Celebrating & Uplifting Women in the Design Industry
Louise Blanchard Bethune was the first American woman known to have worked as a professional architect when she took a job in 1876 as a draftsman in a New York office. She was a trailblazer, opening an independent office, serving in leadership roles in regional and national associations, and using her voice to expose the inequality between male and female architecture professionals. In 1891, she refused to compete in a design competition because men were paid ten times more than women for their building designs. I think she’d be disheartened to see that gender inequality, while less egregious, still exists in this modern day. The architecture industry has a tumultuous history with aspiring female architects. While women have been practicing architecture in the United States for more than a century, they are still not given the same opportunities as their male counterparts.
A 2018 survey from the American Institute of Architects San Francisco Committee shined a spotlight on the inequity that plagues the architecture industry. A previous 2014 iteration of the survey focused on the gap between the number of women graduating from architecture programs and those practicing architecture, but was expanded in 2018 to include other questions and metrics, such as ethnicity, sexual identity, and gender identity. The 2018 findings were an analysis of the largest data set ever collected on fairness within the design profession in the United States. What did it show?
Female and minority architects earn lower salaries than their white male peers and are less likely to hold positions of leadership. What can you do? Analyze your ratio of male to female employment, as well as the demographics of your leadership. If it’s disproportionate, ask yourself why that is and make changes. Then, do the same thing with their compensation. An interesting find from the survey was that lower-level professionals were largely uninformed about their performance and growth outlooks. By not communicating these expectations with your staff, including female employees, it could create a feeling of stagnation at your firm.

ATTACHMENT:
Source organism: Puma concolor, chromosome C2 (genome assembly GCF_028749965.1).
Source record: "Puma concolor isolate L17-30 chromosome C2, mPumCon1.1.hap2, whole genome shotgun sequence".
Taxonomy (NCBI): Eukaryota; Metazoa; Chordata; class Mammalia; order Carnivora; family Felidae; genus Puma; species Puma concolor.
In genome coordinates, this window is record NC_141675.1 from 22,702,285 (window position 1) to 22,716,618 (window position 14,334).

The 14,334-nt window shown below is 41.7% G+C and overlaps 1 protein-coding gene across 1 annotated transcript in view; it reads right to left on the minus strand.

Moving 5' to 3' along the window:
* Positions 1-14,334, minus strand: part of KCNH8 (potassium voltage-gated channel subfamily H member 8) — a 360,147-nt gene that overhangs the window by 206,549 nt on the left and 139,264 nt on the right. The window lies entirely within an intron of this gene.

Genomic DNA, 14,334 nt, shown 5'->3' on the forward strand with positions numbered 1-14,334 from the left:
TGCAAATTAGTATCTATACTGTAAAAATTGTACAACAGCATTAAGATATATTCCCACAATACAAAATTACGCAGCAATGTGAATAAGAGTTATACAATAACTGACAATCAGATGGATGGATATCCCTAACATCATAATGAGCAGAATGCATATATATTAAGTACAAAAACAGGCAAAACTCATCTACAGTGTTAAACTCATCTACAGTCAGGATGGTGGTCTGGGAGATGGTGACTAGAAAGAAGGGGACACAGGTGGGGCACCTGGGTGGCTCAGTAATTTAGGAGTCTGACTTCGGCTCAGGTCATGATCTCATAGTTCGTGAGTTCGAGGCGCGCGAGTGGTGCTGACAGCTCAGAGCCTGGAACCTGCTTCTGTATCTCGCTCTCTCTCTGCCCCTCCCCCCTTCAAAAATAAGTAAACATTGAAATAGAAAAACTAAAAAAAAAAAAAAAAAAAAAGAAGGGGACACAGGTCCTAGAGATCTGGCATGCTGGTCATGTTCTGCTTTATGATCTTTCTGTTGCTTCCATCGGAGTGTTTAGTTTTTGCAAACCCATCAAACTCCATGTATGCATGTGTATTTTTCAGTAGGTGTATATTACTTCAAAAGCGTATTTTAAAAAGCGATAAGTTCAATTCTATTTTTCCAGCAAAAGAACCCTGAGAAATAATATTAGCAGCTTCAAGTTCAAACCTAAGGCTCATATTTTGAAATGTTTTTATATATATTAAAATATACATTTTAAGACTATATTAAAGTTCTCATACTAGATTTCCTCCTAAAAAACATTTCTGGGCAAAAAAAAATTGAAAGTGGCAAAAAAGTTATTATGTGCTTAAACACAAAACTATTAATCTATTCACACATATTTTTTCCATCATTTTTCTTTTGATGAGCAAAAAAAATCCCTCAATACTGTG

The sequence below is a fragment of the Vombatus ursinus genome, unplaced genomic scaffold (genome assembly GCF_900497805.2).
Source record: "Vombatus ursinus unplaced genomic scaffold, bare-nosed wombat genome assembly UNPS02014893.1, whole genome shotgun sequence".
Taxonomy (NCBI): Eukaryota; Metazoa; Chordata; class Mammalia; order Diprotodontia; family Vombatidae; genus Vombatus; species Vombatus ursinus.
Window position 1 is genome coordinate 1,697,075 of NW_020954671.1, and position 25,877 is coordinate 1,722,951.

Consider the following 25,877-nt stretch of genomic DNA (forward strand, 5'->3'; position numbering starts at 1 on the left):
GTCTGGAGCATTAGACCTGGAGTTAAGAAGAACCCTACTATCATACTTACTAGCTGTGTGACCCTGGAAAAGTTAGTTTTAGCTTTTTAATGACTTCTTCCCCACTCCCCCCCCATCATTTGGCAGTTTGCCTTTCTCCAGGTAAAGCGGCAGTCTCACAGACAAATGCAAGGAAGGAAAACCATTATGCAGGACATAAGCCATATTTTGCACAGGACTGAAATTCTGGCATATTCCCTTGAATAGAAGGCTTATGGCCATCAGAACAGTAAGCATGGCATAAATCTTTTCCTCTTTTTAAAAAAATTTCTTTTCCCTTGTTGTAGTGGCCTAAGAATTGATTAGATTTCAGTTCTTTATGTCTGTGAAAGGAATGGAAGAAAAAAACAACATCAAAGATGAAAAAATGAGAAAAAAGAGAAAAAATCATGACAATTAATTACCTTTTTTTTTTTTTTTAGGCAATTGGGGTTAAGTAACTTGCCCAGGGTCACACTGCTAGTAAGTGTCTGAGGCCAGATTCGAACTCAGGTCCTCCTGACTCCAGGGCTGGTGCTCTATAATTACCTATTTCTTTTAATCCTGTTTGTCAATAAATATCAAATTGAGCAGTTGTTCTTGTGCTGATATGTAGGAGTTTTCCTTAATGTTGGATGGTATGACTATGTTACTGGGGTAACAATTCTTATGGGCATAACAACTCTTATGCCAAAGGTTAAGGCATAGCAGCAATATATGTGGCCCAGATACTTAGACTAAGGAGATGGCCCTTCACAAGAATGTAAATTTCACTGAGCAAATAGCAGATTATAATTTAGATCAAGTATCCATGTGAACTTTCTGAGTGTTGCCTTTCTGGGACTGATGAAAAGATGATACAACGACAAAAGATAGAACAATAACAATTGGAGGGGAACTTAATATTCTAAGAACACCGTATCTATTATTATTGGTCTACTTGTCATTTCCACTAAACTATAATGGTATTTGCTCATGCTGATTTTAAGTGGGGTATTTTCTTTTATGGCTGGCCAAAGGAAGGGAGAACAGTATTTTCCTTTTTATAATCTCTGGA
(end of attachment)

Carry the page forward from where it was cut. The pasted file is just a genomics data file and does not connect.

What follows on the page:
The culture of the architecture industry has always been very studio-heavy, with an emphasis on long work hours and heavy workloads. The AIA survey found that being a primary caregiver, which falls on women more than men, pays a price in the design profession. For many women, the pivot into motherhood happens at an important time in their careers when they’re really gaining traction. There is less of a gender parity the higher up the leadership ladder you go, and that’s likely because women who are mothers find it more advantageous to be studio founders rather than working mothers trying to rise the ranks at a firm.
There’s enough research out there now that corroborates the correlation between work-life balance and the improved mental happiness and physical wellbeing of your employees. Remember, happier employees are generally more productive, more creative, healthier, and are more likely to stick around longer. Think about that when you’re scheduling your firm’s events. Are they at night, when families are relying on their much-deserved quality time? Are they on the weekends, when parents would rather be on the soccer field sidelines?
Women have made, and continue to make, an impact on the architecture profession in a myriad of ways. From small roles at firms to leading national organizations, and volunteering on national committees to mentoring aspiring architects, women play a crucial role in the development of the architecture industry.